Lung ventilation is calculated by (respiration rate X tidal volume). Due to the fact that aerobic training results in increased tidal volume lung ventilation is also increased. Although there is a decrease in respiratory rate this is not enough to off set the increase in tidal volume.
Lactate inflection point is increased meaning the body is able to get in and transport enough oxygen so that there is sufficient oxygen to remove lactic acid from the blood delaying the onset of fatigue.
Chronic muscular adaptations predominantly occur in the red slow twitch type 1 muscle fibres. These are the muscle fibres used predominantly for aerobic events as they contain a high number of mitochondria. These adaptations work to improve the speed at which fuel is broken down in the presence of oxygen and to increase the efficiency in the use and extraction of oxygen obtained from the blood.
Through appropriate training some of the fast twitch type 2A muscle fibres may take on characteristics usually associated with slow twitch type 1 muscle fibres. This means there are more muscle fibres to carry out aerobic ATP production, increasing the amount of ATP the body can produce aerobically at any give time.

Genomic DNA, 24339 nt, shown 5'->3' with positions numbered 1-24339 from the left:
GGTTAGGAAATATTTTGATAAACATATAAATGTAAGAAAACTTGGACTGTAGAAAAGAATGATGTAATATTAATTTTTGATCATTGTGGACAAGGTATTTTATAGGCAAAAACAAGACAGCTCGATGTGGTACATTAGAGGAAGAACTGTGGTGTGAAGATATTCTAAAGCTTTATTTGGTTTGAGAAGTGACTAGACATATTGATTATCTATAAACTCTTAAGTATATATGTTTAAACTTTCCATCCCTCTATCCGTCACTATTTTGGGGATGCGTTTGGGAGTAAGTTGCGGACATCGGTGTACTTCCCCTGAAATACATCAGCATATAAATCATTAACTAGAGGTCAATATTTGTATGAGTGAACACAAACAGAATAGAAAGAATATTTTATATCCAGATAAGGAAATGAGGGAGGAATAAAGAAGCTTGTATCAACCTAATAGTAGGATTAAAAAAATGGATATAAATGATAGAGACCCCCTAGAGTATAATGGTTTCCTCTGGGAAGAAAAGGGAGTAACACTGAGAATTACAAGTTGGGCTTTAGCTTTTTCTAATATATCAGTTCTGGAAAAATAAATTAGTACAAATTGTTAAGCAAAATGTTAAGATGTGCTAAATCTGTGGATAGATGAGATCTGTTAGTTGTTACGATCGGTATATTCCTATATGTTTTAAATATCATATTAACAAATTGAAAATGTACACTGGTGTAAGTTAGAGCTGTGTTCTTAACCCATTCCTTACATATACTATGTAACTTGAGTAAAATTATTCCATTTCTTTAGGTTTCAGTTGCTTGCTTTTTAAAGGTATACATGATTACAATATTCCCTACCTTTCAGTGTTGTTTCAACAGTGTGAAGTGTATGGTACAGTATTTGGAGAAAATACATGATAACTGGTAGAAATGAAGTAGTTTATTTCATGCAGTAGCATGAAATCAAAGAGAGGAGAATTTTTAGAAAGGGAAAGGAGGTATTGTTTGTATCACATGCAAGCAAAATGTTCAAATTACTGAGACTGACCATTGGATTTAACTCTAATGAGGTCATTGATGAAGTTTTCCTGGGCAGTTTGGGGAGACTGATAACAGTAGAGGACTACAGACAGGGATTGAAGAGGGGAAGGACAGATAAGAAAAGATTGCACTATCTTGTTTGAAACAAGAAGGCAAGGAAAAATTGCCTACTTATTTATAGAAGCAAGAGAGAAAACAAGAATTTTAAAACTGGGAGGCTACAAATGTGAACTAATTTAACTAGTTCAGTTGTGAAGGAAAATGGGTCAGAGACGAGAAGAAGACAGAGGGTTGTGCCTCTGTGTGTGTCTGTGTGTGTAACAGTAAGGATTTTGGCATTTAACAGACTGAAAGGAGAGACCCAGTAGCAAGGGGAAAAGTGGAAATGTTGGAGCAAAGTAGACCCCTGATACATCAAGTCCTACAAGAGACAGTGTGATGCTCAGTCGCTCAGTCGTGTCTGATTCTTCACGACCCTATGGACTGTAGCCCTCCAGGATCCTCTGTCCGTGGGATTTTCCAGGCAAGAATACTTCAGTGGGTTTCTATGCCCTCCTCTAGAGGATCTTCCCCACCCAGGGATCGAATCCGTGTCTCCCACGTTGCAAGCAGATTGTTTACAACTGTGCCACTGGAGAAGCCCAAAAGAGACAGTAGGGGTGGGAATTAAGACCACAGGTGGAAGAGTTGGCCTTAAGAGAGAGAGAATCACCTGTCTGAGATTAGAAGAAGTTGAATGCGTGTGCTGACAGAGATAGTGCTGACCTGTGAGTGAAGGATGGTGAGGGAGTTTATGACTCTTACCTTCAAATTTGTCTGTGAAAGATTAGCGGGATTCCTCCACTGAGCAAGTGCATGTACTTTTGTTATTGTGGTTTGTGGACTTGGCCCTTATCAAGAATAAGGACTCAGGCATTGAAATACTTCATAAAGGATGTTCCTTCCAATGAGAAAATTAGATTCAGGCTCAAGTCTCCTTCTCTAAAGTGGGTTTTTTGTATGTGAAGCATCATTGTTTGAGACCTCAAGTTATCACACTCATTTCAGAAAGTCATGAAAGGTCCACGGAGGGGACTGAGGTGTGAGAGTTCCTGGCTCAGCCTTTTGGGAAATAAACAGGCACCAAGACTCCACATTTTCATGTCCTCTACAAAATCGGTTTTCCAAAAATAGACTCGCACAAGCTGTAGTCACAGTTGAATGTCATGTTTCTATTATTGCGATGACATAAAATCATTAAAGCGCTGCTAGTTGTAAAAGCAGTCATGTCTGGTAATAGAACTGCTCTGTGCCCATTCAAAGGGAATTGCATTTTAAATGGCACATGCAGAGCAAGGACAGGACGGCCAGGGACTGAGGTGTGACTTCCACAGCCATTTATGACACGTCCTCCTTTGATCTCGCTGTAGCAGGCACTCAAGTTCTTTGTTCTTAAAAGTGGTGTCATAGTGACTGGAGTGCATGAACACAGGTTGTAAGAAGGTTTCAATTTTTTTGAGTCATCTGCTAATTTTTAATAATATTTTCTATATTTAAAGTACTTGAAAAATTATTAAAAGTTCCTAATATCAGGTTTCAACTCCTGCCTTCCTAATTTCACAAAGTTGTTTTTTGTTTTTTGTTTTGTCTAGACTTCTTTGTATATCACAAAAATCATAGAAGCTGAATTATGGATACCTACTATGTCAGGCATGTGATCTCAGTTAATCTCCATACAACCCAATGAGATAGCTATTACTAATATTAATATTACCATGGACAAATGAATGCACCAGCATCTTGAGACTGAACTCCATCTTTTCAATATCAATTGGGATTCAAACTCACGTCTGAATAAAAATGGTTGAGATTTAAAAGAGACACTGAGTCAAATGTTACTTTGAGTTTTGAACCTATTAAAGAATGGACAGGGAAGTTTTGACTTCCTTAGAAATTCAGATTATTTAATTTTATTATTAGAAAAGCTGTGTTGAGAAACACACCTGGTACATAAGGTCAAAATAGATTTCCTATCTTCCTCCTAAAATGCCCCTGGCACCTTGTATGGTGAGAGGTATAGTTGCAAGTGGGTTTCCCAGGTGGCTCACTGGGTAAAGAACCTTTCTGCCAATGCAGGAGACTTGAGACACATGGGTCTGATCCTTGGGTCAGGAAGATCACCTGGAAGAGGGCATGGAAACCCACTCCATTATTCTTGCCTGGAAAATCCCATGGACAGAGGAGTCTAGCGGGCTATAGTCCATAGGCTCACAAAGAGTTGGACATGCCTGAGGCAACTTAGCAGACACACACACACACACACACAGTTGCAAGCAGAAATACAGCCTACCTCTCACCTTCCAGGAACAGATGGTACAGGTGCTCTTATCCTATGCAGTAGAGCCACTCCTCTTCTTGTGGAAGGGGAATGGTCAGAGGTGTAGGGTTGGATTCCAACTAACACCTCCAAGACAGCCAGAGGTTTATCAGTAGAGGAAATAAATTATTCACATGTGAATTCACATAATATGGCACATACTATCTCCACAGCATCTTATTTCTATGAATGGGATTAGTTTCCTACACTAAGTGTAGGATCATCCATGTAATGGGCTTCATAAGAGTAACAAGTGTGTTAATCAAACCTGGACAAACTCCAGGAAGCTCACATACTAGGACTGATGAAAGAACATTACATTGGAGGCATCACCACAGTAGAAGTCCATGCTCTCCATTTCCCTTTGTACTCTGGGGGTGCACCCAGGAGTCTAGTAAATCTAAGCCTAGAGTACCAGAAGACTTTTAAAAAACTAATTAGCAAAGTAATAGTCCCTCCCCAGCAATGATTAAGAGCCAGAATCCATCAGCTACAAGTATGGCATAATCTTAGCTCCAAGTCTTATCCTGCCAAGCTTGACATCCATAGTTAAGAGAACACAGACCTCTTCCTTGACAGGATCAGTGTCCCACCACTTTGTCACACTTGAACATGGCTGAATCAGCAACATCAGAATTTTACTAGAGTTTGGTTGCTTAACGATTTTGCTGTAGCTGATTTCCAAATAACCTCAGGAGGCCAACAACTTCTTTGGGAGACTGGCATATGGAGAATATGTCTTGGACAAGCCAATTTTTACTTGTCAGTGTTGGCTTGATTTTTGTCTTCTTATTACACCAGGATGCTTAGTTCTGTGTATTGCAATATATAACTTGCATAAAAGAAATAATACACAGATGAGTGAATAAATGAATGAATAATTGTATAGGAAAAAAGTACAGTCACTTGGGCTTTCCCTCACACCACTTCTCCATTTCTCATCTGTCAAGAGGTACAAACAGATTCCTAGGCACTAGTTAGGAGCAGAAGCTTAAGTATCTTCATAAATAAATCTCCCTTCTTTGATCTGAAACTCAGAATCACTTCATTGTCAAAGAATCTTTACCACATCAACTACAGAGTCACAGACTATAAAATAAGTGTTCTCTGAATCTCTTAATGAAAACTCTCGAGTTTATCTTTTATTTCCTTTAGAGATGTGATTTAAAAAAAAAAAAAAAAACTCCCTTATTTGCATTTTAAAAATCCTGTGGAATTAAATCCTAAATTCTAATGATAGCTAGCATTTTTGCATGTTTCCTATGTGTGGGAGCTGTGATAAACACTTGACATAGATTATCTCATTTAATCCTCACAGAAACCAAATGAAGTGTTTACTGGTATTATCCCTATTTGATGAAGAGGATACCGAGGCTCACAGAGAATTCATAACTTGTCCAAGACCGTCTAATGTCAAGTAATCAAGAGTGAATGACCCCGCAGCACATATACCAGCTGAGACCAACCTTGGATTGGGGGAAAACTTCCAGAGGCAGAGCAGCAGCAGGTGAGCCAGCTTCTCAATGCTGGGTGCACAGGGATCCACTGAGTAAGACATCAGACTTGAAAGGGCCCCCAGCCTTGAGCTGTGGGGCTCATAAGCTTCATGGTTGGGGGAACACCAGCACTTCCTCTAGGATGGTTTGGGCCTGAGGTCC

Mitochondria are the sites within cells that carry out aerobic ATP production, an increase in the number of these sites increases the body’s ability to produce ATP aerobically. The increase in mitochondrial size and number is a major factor in increasing an individuals lactate inflection point.
Myoglobin is a protein located within the muscles that binds to oxygen, it is responsible for taking oxygen from the blood into the muscle. An increase in the levels of myoglobin increases the muscles ability to extract oxygen from the blood.
With training the muscle stores a greater amount of fuel stores such as glucose so that it can be readily broken down to produce energy.
Other muscular adaptations that lead to an increase in the body’s ability to produce ATP aerobically also facilitates an increase in the use of fats in ATP production allowing the body to spare glycogen and delay fatigue brought about by depletion of glycogen stores.